Cancelling student loans frees up borrowers to make decisions that can improve their financial lives.
That’s one takeaway of a working paper distributed this week by the National Bureau of Economic Research. When roughly 10,000 borrowers had their private student loans cancelled, they were more likely than similar borrowers to move, change jobs or return to school, the paper found. They also saw their incomes increase by $4,000 over a three-year period on average, which equates to roughly two months salary on average.
They saw their incomes increase by $4,000 over a three-year period on average, which equates to roughly two months salary on average.
In addition, these borrowers were less likely to rely on other forms of credit — reducing their indebtedness by 26% — and 12% less likely to default on those accounts, the researchers found. “There are quite significant benefits of intervening in the student-loan market by forgiving student debt,” said Marco Di Maggio, a professor at Harvard Business School and one of the authors of the paper.
The findings come as debate rages over a proposal from Senator Elizabeth Warren, a Massachusetts Democrat and presidential candidate, to cancel student debt for millions of borrowers. Di Maggio cautioned that the study’s findings are “far away from an endorsement of Warren’s plan,” and the paper doesn’t measure the cost of widespread student debt cancellation
(Warren’s campaign has estimated that her plan would discharge about $640 billion in student debt and she’s proposing to pay for it with a tax on the wealthiest Americans).
Still, Di Maggio said, the findings “give us insight on what we should expect if a policy like that is implemented — on the benefit side.”
The researchers were able to come up with the findings, by studying what Di Maggio called a “natural experiment” that recently took place in the student-loan market. Over the past several years, thousands of borrowers have seen lawsuits over their defaulted student debt dismissed by judges because the company suing them, National Collegiate Student Loan Trust, didn’t have the underlying documentation necessary to prove they owned the loan and therefore had the right to sue the borrower.
These borrowers were less likely to rely on other forms of credit — reducing their indebtedness by 26% — and 12% less likely to default on those accounts.
National Collegiate buys private student loans from lenders, packages them and securitizes them and the document trail can get messy as the loans change hands. In the early to mid-2000s, the company ramped up its practice of suing borrowers to collect on defaulted student debt. But over the past few years, the Consumer Financial Protection Bureau, consumer lawyers and judges have questioned whether the company has the documentation necessary to sue borrowers.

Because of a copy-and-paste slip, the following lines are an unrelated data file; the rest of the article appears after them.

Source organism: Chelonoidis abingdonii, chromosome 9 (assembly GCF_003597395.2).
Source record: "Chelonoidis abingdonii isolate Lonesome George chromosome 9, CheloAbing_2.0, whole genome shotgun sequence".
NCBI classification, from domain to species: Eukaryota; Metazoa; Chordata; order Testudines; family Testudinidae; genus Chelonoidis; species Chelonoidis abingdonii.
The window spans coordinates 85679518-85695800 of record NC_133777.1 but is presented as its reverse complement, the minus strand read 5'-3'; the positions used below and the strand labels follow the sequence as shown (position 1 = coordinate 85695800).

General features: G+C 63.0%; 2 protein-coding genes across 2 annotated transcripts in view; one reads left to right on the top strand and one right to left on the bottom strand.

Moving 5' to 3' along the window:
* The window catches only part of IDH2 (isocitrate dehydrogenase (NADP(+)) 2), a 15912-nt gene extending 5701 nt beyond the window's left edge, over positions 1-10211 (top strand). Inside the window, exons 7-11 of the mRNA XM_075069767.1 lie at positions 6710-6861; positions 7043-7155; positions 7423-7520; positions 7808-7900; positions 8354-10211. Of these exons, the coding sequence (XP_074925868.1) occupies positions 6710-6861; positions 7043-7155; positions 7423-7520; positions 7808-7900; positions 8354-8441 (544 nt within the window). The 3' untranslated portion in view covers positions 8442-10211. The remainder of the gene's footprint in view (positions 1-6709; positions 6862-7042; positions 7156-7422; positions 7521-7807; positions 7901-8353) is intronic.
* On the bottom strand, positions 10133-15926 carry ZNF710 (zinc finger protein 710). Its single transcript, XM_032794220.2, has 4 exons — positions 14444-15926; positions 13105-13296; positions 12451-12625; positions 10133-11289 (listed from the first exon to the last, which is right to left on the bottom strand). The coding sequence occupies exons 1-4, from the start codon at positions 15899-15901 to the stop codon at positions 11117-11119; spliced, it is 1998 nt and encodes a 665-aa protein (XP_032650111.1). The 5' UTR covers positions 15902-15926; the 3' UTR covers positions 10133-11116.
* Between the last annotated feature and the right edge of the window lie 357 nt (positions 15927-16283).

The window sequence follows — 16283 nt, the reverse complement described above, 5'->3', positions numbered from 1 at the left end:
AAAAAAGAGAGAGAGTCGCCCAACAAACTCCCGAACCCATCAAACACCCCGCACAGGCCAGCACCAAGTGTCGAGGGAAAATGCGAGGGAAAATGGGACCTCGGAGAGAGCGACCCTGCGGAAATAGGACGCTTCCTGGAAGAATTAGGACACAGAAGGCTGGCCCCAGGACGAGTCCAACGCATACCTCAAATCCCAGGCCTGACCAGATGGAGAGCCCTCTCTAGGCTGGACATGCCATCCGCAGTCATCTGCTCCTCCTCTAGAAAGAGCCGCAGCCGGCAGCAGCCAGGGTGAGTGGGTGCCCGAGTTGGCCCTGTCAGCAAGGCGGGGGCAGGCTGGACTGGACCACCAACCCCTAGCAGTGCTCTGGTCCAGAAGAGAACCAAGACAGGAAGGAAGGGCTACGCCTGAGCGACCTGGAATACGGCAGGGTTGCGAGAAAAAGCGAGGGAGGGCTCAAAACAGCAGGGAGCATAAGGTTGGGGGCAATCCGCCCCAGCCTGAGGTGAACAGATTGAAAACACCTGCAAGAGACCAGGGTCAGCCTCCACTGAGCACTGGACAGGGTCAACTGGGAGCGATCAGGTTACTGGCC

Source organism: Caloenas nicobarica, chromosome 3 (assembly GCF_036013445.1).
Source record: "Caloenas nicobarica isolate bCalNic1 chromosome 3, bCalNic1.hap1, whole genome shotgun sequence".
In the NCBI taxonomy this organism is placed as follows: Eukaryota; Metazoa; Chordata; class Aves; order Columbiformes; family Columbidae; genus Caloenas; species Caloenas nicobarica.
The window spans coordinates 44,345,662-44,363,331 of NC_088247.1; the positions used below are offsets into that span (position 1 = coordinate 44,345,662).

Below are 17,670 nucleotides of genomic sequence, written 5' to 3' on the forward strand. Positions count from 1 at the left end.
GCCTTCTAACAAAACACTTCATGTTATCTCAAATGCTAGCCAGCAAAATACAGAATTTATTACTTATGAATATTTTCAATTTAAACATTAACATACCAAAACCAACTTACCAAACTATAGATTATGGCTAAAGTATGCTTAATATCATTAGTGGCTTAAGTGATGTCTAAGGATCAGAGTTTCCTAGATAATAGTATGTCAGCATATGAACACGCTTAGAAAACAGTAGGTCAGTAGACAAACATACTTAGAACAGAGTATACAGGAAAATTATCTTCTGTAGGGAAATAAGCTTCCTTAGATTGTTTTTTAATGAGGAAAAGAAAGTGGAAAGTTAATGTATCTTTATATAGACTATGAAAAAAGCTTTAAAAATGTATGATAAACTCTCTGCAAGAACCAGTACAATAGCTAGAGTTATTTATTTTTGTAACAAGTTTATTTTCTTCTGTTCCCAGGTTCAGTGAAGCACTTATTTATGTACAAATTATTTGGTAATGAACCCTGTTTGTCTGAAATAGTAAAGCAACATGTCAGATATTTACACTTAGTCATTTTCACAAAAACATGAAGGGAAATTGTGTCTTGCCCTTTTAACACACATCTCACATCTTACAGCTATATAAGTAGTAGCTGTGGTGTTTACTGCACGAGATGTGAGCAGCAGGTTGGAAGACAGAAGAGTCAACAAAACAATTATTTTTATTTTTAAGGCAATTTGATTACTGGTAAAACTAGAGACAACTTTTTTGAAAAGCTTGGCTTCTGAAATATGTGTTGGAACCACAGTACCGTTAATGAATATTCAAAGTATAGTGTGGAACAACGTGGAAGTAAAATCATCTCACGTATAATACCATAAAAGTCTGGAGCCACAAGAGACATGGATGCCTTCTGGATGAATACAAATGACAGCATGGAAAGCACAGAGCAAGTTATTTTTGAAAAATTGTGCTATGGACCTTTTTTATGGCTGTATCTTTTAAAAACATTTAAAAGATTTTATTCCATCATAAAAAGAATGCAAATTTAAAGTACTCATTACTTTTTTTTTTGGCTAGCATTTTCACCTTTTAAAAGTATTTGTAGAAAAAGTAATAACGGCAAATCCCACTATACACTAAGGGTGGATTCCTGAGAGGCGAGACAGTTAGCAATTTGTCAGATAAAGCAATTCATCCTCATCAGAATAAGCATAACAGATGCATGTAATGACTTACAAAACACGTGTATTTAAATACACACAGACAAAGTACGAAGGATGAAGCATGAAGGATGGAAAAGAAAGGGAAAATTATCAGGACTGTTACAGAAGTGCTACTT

The researchers looked at cases where judges threw the suits out, matched those legal filings to borrowers’ credit information to see what happened when the debt was wiped away. They then compared those borrowers’ experiences to that of people demographically similar, living in the same zip code, with a similar amount of student debt and who were also in default.
The borrowers examined by the researchers are perhaps in some of the most dire circumstances that student loan borrowers find themselves in: in default — so not repaying — on a private student-loan. Private student loans, which make up less than 10% of the student loan market, have few remedies for borrowers struggling to repay their debt.
Given that the borrowers studied as part of the paper are in a situation of last resort, Di Maggio said he wouldn’t necessarily expect the effects of student loan cancellation on the broader student loan market, which is made up mostly of borrowers with federal student loans who are repaying them, to be as dramatic. Still, he’d expect to see some similar, beneficial effect.
The paper’s findings illustrate the particular burden that student debt can place on borrowers. Because the group studied wasn’t actually repaying their debt, cancelling it didn’t do anything to change their cash flow. Instead it increased their wealth and allowed them to take steps to ultimately make even more money, Di Maggio said. That in turn means they’re able to spend more and more likely to stay current on other forms of credit.
Some of the criticism surrounding Warren’s plan has been “we are giving money to these student-loan borrowers,” Di Maggio said. “You should consider that there are spillover effects.”
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